The pulmonary endothelium, poised at the interface between air, blood, and tissue, provides both rapid and sustained responses to local and systemic perturbations. This complex vascular structure occupies a surface area of 120m2 and forms the intimal lining of the pulmonary arterial, venous, and capillary beds with a single continuous layer of endothelial cells (ECs) linked to each other by specialized junctions (1). The alveolar endothelium is intimately related to the alveolar epithelium both in terms of anatomic location and functions that include oxygen (O2), carbon dioxide, water and solute transport, and barrier regulation; disruption of barrier functions of the alveolar capillary membrane is an early and critical event in the pathogenesis of acute respiratory distress syndrome (ARDS) (see later and Box 128.1). Alveolar epithelial function, which is beyond the scope of this chapter, has recently been reviewed (2).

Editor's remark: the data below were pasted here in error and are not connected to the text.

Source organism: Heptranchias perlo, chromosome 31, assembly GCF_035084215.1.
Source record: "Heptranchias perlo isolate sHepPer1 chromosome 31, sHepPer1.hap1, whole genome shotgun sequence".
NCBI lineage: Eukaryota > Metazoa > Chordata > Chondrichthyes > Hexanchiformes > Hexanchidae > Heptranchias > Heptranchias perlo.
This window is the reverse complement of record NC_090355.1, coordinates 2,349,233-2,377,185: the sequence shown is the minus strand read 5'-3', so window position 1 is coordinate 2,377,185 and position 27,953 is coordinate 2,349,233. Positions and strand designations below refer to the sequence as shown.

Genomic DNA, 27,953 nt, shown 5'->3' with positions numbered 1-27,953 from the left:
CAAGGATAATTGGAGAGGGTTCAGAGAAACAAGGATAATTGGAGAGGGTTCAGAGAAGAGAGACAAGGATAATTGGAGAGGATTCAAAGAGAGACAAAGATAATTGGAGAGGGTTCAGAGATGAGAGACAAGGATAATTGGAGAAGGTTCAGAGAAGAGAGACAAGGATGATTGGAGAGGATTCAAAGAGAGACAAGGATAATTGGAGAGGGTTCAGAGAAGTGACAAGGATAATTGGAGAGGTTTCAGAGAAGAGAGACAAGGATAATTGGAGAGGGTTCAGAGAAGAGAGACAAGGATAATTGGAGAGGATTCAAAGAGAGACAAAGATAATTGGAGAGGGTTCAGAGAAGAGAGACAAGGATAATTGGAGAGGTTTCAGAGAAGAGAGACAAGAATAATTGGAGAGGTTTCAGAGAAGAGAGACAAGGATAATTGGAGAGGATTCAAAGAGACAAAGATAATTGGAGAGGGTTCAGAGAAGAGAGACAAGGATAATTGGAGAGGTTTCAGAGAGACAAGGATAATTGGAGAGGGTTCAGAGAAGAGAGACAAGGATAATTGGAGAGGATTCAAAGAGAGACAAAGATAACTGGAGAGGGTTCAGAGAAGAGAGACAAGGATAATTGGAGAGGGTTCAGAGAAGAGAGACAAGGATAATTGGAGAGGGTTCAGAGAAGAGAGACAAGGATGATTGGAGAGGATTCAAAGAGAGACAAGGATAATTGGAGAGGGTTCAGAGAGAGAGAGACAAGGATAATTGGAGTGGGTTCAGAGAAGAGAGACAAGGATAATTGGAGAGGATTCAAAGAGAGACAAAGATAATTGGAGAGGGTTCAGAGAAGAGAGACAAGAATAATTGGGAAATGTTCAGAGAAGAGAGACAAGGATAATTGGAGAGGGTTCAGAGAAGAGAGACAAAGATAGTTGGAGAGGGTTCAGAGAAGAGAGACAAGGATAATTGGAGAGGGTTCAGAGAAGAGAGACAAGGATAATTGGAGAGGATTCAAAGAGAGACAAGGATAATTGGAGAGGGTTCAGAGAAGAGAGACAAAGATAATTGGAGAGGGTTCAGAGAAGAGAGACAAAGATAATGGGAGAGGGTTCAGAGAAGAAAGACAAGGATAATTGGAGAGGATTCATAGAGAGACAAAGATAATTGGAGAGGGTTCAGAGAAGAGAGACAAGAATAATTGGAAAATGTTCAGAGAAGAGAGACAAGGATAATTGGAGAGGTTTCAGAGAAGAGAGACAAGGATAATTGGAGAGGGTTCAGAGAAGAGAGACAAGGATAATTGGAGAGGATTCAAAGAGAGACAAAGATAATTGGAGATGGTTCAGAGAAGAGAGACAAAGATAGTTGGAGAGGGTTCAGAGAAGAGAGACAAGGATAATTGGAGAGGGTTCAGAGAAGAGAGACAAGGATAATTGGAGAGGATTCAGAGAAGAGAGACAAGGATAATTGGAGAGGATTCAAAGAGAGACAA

Once thought of as passive, semipermeable conduits for nutrient and O2 delivery – and in the lungs, contributing to separation of blood from air (1) (Box 128.1) – ECs were dismissed as structural bystanders with little or no capacity to respond to activating signals with changes in phenotype or function (3). During the 1950s, electron microscopic observations that ECs contain secretory granules, together with ongoing physiological studies of EC–leukocyte interactions, implicated the endothelium as an active participant in both physiological and pathophysiological responses to injury and inflammation (4–6). Subsequent studies clearly demonstrated that, even under normal physiological conditions, the “quiescent” endothelium is far from inactive and is involved in multiple homeostatic functions. These include, but are not limited to, cellular and nutrient trafficking, angiogenesis and vasculogenesis, regulation of vascular tone, and maintenance of blood fluidity and vascular barrier function (3–7).